Beyond that, the more they got to know each other, themore they began to see through the façades. And truthfully, I think that especially for Luki, part of what he needs from Sonny and gets is the ability to break that façade down, to revert in a sense, and be in part the Luki he would have been if he hadn’t had such an extraordinary interruption in his life at thirteen, followed by his father’s exacting solution.
The same is true of Sonny in a different way. He, like Luki, is confident and accomplished in his chosen career, and he’s made a life for himself that nobody would have expected given his beginnings, but his independence is a bit of a camouflage. He has so much to give but has become afraid to give it — Luki lets him do that, with great joy. But also, Sonny wants to feel coveted and protected — protected even if he doesn’t need to be, even though he can take care of himself.
So they see these things in each other, and although it’s a bit rocky, they hang on to each other for dear life.
Jodi: Are these characters completely fictional or are they based on real people?
Lou: That is such a tough question. I know a lot of authors find photographs and build characters based on them, or an actor, or even someone they see in the grocery store. I’ve never done characters that way, so as far as conscious choices, they are not based on real people. In the case of physical type, they are both based on types I know and admire, and I will admit
Jodi: Do you have a favorite book or character in this series?
Lou: Well, yes. I love them all for different reasons, and of course like any author I look back and think there were things I could have done a little differently. But my favorite is definitely Because of Jade. Here, their love has matured and yet the romance has only intensified. They know each other so well, but not quite perfectly — they still surprise one another. And when Jade comes into their life, it’s a new quest, so to speak, and they see each other through new eyes. They’ve aged but they’re still sexy, Sonny’s still... Sonny, and Luki’s still a soft-hearted badass. And the events of the story tie together the entire series, not the least the novella, Yes. And I gave them the biggest, grandest romantic sequence ever, which made them very happy, and me too. J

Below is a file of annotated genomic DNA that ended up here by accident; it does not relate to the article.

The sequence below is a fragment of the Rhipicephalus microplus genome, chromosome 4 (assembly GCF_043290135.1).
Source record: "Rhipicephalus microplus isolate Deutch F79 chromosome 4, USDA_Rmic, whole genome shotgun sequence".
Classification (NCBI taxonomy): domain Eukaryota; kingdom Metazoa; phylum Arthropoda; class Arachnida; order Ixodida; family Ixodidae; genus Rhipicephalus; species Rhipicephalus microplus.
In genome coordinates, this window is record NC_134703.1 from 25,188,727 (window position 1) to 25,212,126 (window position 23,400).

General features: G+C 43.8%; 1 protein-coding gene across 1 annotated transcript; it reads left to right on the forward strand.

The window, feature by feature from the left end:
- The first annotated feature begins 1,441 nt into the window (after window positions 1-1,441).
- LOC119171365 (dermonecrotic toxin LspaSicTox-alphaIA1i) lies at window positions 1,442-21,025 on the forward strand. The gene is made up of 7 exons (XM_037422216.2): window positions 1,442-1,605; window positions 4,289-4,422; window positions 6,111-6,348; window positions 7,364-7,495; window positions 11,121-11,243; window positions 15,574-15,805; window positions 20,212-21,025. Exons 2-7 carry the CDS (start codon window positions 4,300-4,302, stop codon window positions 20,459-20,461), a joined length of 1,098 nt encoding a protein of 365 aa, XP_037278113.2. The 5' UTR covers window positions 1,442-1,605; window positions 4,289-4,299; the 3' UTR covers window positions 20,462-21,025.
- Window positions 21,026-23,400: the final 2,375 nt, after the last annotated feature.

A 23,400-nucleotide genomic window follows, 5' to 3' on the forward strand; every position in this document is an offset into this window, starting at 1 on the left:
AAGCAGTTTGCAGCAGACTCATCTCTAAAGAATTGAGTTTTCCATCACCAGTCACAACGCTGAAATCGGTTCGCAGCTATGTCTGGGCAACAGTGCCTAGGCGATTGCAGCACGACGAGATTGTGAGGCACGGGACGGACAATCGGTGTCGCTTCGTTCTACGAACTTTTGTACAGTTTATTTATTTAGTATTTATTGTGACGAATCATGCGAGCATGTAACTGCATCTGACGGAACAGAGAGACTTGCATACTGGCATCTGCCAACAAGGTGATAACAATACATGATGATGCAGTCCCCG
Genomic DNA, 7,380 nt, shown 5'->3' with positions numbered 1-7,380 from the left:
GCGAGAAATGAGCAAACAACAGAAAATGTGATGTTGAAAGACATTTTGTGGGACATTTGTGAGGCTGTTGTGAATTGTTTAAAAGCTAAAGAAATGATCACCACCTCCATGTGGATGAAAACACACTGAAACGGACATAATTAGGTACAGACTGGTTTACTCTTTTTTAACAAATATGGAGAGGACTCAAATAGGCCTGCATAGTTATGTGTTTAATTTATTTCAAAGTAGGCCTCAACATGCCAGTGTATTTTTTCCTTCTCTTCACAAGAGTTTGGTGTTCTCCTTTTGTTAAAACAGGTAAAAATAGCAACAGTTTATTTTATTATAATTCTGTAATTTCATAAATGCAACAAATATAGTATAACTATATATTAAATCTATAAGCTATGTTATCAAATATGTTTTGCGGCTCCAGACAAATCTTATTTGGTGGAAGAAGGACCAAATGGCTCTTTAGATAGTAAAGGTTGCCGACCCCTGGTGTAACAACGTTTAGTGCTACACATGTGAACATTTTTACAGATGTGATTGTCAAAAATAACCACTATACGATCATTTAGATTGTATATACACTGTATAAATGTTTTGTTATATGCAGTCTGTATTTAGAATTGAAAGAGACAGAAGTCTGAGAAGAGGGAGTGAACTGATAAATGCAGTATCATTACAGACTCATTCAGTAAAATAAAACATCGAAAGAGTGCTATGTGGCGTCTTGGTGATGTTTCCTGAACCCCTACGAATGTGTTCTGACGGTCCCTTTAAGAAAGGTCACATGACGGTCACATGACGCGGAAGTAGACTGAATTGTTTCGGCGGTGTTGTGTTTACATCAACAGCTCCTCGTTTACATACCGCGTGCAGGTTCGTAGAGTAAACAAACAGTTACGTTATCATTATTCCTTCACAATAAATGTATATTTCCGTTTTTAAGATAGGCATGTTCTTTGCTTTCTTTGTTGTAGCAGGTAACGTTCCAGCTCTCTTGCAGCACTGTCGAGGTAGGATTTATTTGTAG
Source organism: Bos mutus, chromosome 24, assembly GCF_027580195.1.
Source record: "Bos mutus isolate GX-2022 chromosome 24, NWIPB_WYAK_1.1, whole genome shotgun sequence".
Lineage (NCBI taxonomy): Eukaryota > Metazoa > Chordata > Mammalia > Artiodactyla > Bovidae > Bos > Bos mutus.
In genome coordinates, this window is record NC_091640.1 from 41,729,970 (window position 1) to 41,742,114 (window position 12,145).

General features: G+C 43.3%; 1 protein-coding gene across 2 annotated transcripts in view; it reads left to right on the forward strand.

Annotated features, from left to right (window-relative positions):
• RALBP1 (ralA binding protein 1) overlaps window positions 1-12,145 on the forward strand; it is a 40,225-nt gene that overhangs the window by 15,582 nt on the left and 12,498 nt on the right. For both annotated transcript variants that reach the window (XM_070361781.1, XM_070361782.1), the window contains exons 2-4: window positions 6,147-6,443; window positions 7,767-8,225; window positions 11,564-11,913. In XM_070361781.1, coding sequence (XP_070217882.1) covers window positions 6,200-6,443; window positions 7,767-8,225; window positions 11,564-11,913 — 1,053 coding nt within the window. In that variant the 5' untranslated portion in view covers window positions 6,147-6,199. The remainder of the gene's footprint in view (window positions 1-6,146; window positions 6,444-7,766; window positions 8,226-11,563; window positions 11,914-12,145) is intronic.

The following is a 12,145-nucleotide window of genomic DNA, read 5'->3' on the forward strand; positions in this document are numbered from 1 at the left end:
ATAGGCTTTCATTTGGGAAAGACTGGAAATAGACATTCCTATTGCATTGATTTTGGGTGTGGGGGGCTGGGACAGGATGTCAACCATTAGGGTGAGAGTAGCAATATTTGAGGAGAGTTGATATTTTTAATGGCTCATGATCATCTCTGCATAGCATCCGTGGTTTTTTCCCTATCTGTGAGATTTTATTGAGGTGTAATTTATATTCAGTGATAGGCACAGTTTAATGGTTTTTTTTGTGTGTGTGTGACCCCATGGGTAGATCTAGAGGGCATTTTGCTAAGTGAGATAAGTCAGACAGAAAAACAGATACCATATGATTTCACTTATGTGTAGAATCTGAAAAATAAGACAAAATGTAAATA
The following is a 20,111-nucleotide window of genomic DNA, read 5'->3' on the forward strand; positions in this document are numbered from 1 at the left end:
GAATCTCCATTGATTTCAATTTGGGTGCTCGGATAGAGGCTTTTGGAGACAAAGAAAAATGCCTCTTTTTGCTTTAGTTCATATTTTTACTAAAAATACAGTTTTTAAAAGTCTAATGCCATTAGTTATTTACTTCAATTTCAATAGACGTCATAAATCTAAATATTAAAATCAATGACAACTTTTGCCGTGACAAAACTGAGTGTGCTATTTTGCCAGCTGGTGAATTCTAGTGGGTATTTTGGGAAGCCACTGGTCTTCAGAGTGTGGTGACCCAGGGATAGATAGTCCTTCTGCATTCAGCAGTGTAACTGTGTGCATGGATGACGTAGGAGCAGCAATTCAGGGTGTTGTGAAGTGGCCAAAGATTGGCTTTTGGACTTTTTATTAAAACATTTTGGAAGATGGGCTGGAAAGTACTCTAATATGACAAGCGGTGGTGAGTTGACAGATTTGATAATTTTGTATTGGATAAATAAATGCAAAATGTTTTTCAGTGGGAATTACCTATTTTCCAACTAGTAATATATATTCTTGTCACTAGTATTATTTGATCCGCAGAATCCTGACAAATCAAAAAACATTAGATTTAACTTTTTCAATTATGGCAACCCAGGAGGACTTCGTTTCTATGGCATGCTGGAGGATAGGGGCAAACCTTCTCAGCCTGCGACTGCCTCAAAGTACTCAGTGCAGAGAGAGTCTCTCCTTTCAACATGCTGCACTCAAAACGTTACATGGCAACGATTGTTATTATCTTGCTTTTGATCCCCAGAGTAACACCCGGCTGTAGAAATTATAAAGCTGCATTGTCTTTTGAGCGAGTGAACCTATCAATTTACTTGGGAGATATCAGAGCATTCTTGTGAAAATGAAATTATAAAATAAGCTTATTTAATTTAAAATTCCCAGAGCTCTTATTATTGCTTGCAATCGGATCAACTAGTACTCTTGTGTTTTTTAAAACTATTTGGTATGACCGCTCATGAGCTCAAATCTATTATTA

Jodi: Do you plan to have additional books in this series?
Lou: No, Because of Jade is the cap. Luki and Sonny will still be around, however, as they’ll be showing up in a series of spinoffs which I’m thinking of as “Vasquez Security, The Next Generation.” J The first is Jackie and Brian’s story, and it’s well underway. Who knows, I may also give the old guys a short story or something sometime...
Jodi: Because of Jade is different from the other books. Although there is tension and drama in this book, this story is more domestic, for lack of a better word. Sonny and Luki have been together 10 years. Was this book easier or more difficult to write now that the two men are married and more settled?
Lou: It was surprisingly easy to write. It was easy to find where their love had come to on its journey so far, to see them as older and more at ease with themselves (for the most part) and each other. The hard parts were writing in the pain that came along with the story —in several forms. But Luki and Sonny have a rare kind of relationship, the kind I think most of us want in our hearts, and it was a real pleasure to write it for them.
Jodi: I guess it is okay to ask this since the information is given away in the spoiler, but did you have any reservations about killing off Jade’s parents?